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Chair of the District Revd. Rachel Parkinson met some of the Circuit’s members at the Welcome Service for Revd. Chris Hardy at Bayston Hill in September.
Delivering the sermon Revd. Parkinson explored the commission of Jesus’ disciples, the sending out with the message that they are to do as he has done. Referencing Matthew 10 she considered Jesus laying down the terms and conditions of that commission and pointed out that “There is no promise of faith”, and that the disciples, though commissioned and named by Jesus, exist to us largely as names on a page.
Likening ministry to an enterprise, Revd. Parkinson suggested that in the enterprise of the Father and Son, the father had been running the show for several centuries but the performance on the shop floor was poor. “Somehow the instructions were sent down to the shop floor but they never really got the knack of eternity very well and so lots and lots of mistakes were made. So the Father brought the son along.” Through Jesus’ hands-on approach he demonstrated the line of business the family was in: Liberation, healing and joy giving, and the son was really good at it. People realised what they were supposed to have been doing all these years.
The son built a big team around him, selected and commissioned only twelve and as they were sent out to do the work he gave them terms and conditions and a summary of what they should not take: No money, no extra clothes… Jesus tells them to take nothing with them.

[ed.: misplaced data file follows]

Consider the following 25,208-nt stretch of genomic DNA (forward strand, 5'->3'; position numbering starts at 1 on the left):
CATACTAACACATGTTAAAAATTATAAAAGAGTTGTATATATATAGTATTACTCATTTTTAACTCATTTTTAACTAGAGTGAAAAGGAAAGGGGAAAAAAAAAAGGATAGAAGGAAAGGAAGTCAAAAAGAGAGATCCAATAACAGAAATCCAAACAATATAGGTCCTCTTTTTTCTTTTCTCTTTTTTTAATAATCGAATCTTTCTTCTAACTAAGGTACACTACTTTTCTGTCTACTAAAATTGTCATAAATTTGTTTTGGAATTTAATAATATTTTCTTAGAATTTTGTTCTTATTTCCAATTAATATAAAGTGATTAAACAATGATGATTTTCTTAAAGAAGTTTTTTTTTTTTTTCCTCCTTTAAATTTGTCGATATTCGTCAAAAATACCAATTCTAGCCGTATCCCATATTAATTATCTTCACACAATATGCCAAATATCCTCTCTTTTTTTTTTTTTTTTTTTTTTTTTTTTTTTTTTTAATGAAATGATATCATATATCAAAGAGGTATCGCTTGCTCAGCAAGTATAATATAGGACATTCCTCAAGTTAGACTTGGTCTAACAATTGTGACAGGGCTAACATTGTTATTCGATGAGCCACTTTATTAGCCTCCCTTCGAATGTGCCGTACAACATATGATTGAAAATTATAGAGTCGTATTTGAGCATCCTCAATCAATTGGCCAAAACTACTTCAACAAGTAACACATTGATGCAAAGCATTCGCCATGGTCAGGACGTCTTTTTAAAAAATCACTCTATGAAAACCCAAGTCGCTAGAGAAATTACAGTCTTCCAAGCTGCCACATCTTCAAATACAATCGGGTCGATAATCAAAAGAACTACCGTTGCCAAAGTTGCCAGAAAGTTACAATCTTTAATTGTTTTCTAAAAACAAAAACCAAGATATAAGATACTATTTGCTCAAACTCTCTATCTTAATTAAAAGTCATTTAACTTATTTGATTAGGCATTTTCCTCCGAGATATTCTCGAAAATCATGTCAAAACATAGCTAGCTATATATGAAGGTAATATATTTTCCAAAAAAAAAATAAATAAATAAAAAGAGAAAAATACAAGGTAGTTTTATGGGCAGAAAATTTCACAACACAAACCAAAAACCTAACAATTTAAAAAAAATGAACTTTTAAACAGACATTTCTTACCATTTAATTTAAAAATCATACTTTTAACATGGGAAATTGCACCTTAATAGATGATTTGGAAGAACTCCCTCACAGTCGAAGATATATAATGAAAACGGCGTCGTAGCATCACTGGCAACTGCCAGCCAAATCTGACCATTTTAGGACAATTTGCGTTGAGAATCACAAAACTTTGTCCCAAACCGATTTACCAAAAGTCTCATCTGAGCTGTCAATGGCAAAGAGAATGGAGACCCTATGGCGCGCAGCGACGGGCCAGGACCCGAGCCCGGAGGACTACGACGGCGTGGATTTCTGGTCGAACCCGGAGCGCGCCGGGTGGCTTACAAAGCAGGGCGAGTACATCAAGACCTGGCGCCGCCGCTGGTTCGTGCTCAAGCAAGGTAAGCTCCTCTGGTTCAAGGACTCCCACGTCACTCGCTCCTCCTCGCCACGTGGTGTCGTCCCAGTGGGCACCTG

Revd. Parkinson stated that while Matthew 10 is set in a specific time and place, the scripture outlines the terms and conditions for all those who have followed since, all those who want to share the work, to carry on being the hands and feet, the eyes and ears and the heart. She noted that ministry, far from being about status, ego or fame, is entirely about being called and for those who are called there is no fortune. For Revd. Hardy, she said, as for all ministers sent to an unfamiliar place to work, this means leaving behind all the securities. “All those things which ground you in a community” will be missing for a while.
Jesus stressed to his followers how very dependent they would be on the people in the communities they were going to. Itineracy and moving on not only throws us into dependency on those we are going to but also on God, so we enter a time of hard spiritual growth.
However, Revd. Parkinson reminded, alongside the dependency is the commission to demonstrate the love of Christ to all people. To challenge in the face of disputes which divide, speak the truth in love and to be a little light of joy in those communities we serve
The Revd. Dr. Neil Richardson and Ludlow Chapel minister Revd. Kim Stilwell took part in a Sleep Out supporting a fight against funding cuts that may result in the closure of The Foyer, a crucial housing initiative for vulnerable young people, based in Ludlow. Ludlow Chapel facilities were opened overnight for those taking part and the Wesley’s Café team provided them with a cooked breakfast.
The Sleep Out, which saw twenty-five people sleep at the Buttercross and along the pavement of High Street, was organised by Peter Norman, who was on the board of South Shropshire Housing Association which, over fifteen years ago, bought the property and set up The Foyer. He said, ”To my mind it does a very good service in terms of getting young people (16–25 year olds ), who are at a fairly critical point in their lives and perhaps run into difficulties, into independent living through training, mentoring, advice and shelter essentially.”